Business and Civil Rights Leaders Support ACLU Challenge to NSA Warrantless Wiretapping

April 20, 2006
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NEW YORK - The American Civil Liberties Union today announced the filing of two friend-of-the-court briefs supporting its lawsuit challenging the National Security Agency’s illegal domestic spying program. One brief was submitted on behalf of six prominent leaders of the nation’s business community and the other by five leading civil rights organizations.

“We stand today as Americans from many different walks of life, united in defense of our Constitution and the rule of law,” said Anthony D. Romero, Executive Director of the ACLU.  “We welcome the support of business leaders and civil rights advocates who recognize that warrantless spying on Americans is harmful to our democracy and detrimental to our reputation in the global community.”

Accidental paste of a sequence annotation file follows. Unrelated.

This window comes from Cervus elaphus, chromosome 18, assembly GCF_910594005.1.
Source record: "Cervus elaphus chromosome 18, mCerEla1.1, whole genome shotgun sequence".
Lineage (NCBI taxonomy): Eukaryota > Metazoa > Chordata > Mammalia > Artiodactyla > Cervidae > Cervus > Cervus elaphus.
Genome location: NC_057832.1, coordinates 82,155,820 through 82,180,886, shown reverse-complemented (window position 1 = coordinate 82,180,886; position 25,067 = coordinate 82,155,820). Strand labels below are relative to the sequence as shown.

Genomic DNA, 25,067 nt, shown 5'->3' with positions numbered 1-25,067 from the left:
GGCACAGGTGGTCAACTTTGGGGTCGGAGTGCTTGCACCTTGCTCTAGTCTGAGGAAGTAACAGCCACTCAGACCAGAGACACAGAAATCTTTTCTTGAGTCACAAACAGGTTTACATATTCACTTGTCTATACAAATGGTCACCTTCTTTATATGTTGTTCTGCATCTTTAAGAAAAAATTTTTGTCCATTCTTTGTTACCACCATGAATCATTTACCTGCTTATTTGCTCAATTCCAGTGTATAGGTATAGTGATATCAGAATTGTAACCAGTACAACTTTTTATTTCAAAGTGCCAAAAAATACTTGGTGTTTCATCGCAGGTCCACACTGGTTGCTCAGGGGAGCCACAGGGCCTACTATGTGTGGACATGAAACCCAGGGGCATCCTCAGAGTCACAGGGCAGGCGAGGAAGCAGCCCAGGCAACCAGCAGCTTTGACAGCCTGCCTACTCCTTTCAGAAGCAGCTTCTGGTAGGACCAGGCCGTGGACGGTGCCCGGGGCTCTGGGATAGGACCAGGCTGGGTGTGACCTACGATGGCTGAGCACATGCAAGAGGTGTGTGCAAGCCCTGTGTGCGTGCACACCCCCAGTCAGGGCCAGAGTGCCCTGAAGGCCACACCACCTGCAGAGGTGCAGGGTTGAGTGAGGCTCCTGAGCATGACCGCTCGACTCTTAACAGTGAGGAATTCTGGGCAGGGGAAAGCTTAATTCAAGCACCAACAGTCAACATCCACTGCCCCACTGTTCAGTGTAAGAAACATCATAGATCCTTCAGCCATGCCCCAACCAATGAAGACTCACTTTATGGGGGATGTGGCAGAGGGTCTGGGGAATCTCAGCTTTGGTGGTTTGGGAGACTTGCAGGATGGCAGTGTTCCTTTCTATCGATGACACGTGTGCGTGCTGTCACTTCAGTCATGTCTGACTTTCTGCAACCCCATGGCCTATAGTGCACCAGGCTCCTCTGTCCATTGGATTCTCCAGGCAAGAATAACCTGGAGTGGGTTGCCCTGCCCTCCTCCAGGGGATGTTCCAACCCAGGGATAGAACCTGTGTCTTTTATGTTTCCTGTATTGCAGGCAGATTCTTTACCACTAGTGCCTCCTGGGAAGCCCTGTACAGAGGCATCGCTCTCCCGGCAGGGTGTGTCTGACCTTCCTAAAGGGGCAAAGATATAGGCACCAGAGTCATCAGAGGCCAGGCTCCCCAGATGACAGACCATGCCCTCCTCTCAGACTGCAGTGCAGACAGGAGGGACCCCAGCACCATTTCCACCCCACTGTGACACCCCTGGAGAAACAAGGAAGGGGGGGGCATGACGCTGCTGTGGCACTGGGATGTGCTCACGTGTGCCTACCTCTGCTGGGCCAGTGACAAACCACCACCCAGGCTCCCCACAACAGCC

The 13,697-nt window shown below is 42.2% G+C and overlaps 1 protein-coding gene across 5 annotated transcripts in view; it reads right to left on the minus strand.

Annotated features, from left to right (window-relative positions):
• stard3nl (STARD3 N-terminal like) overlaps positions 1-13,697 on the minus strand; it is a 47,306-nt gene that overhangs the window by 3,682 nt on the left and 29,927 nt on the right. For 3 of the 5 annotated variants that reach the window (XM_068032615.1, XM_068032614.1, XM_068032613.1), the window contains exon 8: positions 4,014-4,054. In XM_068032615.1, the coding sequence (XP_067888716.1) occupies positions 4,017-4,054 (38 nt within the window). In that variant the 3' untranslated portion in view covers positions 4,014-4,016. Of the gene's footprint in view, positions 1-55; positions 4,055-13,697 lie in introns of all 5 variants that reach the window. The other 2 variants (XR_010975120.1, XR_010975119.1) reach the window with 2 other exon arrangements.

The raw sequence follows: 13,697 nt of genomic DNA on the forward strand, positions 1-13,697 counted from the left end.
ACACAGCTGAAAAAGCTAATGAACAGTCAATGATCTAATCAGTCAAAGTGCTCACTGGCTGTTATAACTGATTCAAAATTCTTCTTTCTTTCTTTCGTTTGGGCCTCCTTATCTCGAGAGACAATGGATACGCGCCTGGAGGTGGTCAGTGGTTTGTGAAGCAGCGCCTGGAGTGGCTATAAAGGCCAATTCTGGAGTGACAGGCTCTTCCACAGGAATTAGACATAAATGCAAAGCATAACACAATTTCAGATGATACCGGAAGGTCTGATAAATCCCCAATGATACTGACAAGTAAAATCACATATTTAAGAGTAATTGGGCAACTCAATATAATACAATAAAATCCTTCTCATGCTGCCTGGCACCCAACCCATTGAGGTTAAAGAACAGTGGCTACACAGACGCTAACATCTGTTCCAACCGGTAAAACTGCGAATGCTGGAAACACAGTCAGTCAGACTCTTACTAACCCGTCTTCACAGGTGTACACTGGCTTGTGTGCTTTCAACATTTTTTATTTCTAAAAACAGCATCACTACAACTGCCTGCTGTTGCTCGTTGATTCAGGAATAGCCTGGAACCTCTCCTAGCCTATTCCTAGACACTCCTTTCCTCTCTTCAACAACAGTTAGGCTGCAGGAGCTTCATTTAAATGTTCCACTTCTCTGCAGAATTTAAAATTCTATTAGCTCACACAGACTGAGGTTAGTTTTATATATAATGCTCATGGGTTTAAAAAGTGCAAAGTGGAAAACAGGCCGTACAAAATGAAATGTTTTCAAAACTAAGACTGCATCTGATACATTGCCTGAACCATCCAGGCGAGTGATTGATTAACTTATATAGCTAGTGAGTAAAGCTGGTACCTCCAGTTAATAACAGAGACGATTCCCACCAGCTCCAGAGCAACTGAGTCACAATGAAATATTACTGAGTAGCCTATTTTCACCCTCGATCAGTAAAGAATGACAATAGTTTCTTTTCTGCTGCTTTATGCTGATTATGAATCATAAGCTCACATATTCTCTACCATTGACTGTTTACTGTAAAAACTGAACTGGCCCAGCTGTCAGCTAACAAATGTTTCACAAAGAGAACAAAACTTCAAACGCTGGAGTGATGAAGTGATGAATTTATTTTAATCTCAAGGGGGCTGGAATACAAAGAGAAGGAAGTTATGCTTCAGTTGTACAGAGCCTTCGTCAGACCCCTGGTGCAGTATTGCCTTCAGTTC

The signers of the civil rights friend-of-the-court brief are the National Association for the Advancement of Colored People (NAACP); American-Arab Anti-Discrimination Committee; Asian American Legal Defense and Education Fund; United for Peace and Justice; and the Japanese Americans Citizens League.

Signing onto the business leaders’ friend-of-the-court brief are:

Michael Kieschnick, President, Chief Operating Officer, and a co-founder of Working Assets Funding Service, Inc., a telecommunications, credit card, and media company with over $100 million in annual revenue;